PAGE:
Thursday, July 29, 2010

Towards a new model of mental health

This is another thing I've been thinking about for a while.  Would it be better if we thought of mental illness the same way we think of physical illness?  Some examples:
  1. Everybody gets sick.  We catch colds, sometimes we come down with more serious diseases or injuries.  It's part of life.  And it seems to me that mental illnesses are acquired in much the same way.  But the common stereotype is that everyone is always in perfect mental health, except for crazy people.  And they always seem to be incurable.  Perhaps we make an exception for bereavement - that's seen as something that pretty much unhinges people while they are grieving, but eventually, hopefully, they get over it.
  2. The importance of first aid. We all have some basic knowledge of first aid and triage (how to distinguish between serious injuries vs. minor ones.)  What constitutes mental first aid?  I don't know.  I don't think anyone else knows either.
  3. Healthy diet and exercise. I don't just mean that diet and exercise can have an effect on your moods, although that is true.  I mean, what constitutes a healthy mental diet?  What constitutes psychological exercise?  Prevention falls into this category as well.  The only form of mental-illness prevention I've ever heard of is, "don't think about bad stuff."  But in fact that doesn't work.
  4. Regular checkups.  How come we don't go for regular psychological checkups, along with physical and dental checkups?  I have occasionally had medical doctors ask me about my mental state (somehow, just typing those words makes it sound like they saw something suspicious in my behavior) but of course they were not mental health professionals, and not really qualified to diagnose or treat mental disorders.

    Might it be possible to develop tests for mental illness, to "catch these things early," the way doctors hope to catch cancers early?  There is some work being done with brain scans to detect signs of mental illness, but of course these scans are only run on people who have already flipped out.  If mental illness could be detected sooner, that would help a lot of people, and even save lives.
  5. The immune system.  As I mentioned about grief, above, sometimes we feel bad about stuff, and sometimes we get over it.  Sometimes, as with chronic depression, we can't heal ourselves without extra help.  But I do in fact believe that our psyches have a natural immune system, a natural sense of what's right, what's best for us.  It doesn't always work perfectly.  (In fact, it seems to have a tendency to overcompensate, like physical autoimmune diseases in which the body starts attacking its own cells.)  But if, as I hope, good physical health is our natural state, then good psychological health ought to be our natural state too.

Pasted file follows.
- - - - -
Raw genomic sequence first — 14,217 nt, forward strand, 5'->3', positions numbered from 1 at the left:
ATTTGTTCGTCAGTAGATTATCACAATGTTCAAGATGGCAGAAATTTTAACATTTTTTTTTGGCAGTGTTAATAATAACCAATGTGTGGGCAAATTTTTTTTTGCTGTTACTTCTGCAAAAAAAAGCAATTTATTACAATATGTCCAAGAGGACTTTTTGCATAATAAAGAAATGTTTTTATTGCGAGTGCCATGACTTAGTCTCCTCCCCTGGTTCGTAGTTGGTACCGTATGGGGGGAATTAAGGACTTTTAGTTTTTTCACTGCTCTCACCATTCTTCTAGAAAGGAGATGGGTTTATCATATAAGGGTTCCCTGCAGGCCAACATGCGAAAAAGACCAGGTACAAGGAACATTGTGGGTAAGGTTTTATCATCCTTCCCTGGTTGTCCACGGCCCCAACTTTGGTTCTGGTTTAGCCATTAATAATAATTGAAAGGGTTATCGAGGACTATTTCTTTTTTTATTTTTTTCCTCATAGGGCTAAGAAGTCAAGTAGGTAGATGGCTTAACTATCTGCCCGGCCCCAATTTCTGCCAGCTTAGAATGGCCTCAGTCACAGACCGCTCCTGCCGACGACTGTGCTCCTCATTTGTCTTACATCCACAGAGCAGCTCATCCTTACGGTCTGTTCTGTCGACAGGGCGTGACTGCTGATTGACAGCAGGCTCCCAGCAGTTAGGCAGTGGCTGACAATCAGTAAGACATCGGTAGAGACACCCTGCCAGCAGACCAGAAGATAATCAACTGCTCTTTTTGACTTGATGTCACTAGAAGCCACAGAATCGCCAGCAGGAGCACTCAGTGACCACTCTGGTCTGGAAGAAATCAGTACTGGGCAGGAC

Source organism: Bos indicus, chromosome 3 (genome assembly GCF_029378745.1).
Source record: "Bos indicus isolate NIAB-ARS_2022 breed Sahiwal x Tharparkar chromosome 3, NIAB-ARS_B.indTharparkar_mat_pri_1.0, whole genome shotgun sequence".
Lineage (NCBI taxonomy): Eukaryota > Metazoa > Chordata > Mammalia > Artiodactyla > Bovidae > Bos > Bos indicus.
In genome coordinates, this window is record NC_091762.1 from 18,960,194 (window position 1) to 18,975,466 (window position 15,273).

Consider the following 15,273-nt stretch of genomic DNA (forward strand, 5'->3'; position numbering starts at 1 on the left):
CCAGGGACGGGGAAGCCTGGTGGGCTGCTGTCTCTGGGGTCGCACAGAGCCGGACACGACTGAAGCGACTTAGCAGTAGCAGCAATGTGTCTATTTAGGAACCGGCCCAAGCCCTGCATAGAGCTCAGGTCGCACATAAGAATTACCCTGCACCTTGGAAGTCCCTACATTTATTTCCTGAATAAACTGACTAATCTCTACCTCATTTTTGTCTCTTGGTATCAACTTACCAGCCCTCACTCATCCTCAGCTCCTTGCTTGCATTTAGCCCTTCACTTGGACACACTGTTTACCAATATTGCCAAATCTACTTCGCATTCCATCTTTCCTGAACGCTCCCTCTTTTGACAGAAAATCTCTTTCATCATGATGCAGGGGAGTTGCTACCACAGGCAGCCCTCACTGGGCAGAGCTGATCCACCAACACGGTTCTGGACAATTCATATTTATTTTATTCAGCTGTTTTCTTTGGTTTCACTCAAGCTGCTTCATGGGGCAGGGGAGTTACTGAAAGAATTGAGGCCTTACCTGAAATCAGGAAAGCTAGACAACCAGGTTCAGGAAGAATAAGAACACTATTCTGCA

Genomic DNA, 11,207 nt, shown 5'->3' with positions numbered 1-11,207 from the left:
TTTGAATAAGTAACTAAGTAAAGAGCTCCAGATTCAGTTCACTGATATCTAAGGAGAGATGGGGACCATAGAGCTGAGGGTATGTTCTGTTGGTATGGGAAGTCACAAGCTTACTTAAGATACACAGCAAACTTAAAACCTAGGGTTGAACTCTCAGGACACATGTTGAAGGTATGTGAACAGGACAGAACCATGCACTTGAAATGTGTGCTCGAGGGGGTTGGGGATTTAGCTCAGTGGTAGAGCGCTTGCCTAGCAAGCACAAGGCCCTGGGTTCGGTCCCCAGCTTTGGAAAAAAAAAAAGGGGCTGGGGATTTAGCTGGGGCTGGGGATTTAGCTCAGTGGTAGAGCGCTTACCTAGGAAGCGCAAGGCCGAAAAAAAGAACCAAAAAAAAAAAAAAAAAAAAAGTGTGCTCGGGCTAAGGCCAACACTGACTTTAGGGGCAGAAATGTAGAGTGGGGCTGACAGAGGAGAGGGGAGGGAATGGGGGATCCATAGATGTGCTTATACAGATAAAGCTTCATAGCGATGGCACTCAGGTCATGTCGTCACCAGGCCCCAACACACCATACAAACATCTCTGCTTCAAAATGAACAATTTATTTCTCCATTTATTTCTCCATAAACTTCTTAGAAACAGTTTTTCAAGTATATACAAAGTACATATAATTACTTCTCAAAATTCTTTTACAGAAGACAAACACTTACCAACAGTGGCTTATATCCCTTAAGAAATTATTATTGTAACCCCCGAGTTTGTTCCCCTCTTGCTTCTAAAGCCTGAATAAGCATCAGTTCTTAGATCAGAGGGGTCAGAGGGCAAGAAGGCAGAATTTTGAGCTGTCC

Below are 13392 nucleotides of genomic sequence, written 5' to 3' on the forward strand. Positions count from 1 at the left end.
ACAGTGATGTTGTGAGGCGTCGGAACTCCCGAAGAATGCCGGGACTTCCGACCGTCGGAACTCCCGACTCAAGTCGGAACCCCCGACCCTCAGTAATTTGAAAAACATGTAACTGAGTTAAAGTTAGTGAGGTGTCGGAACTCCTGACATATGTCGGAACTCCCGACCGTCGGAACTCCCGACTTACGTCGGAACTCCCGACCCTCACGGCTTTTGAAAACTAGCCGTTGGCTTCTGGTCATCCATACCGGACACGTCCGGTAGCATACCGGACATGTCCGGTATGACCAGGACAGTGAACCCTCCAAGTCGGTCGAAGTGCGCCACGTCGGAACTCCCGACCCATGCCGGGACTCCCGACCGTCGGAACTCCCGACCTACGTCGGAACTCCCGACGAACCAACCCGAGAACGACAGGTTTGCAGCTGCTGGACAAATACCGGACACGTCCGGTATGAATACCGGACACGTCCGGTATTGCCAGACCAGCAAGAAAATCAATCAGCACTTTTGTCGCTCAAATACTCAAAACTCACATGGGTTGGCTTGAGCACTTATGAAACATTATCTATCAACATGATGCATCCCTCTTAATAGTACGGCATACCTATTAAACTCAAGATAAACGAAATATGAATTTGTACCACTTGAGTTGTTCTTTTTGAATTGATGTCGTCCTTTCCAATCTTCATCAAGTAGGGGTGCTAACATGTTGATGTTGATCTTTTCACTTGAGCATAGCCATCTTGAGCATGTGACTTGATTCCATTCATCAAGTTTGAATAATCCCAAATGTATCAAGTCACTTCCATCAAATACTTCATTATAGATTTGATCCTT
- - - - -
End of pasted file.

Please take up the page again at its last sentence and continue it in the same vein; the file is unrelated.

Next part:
Of course, the big difference between mental health and physical health is the stigma attached to mental illness.  That's why people are reluctant to seek treatment until things get really bad.  (That's why, in America, health insurance does not always cover mental health issues.)  That's why people who are seeing therapists or taking medication are often reluctant to let anyone else know.  Can you imagine not telling anyone that you had to have your appendix removed?

The other difference is that our notions of what constitute good mental health are somewhat skewed.  Our definition of physical health is straightforward: if we feel good, we're in good health.  We rely on our bodies to tell us how they feel.  But good mental health is defined, not by how we actually feel, but by how we're supposed to feel.  Certain feelings and thoughts are off limits. 

Our mental health is constrained by our culture's morality.  There are numerous examples of this:  I'll pick one that I've used before. When homosexuality was considered to be a mental illness, it didn't matter how well-adjusted you were - it didn't even matter how decent, upstanding and generally moral you were.  Homosexual equaled crazy, end of story.  (And you better not be well-adjusted either, in fact, you should be as neurotic as possible, because homosexuals should be unhappy.)

I strongly believe that our model of mental health needs to change.  And this is my suggested replacement.

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